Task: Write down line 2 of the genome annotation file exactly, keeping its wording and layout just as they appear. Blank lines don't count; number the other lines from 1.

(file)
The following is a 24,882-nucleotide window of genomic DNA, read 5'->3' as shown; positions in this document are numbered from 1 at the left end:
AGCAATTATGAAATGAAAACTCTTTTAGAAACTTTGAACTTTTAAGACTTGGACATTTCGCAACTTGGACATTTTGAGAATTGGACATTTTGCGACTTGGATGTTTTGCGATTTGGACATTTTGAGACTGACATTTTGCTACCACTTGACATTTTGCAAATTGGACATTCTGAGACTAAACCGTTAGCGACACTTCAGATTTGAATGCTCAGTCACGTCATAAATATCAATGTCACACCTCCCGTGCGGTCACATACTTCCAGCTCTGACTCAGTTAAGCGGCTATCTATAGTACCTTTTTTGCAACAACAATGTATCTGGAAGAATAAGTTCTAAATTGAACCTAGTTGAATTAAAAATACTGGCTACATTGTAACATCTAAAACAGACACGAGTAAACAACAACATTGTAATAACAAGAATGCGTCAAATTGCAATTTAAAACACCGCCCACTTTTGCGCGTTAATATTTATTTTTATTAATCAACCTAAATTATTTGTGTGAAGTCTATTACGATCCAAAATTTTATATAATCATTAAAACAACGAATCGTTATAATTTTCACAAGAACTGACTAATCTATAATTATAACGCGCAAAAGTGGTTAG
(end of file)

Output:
AGCAATTATGAAATGAAAACTCTTTTAGAAACTTTGAACTTTTAAGACTTGGACATTTCGCAACTTGGACATTTTGAGAATTGGACATTTTGCGACTTGGATGTTTTGCGATTTGGACATTTTGAGACTGACATTTTGCTACCACTTGACATTTTGCAAATTGGACATTCTGAGACTAAACCGTTAGCGACACTTCAGATTTGAATGCTCAGTCACGTCATAAATATCAATGTCACACCTCCCGTGCGGTCACATACTTCCAGCTCTGACTCAGTTAAGCGGCTATCTATAGTACCTTTTTTGCAACAACAATGTATCTGGAAGAATAAGTTCTAAATTGAACCTAGTTGAATTAAAAATACTGGCTACATTGTAACATCTAAAACAGACACGAGTAAACAACAACATTGTAATAACAAGAATGCGTCAAATTGCAATTTAAAACACCGCCCACTTTTGCGCGTTAATATTTATTTTTATTAATCAACCTAAATTATTTGTGTGAAGTCTATTACGATCCAAAATTTTATATAATCATTAAAACAACGAATCGTTATAATTTTCACAAGAACTGACTAATCTATAATTATAACGCGCAAAAGTGGTTAG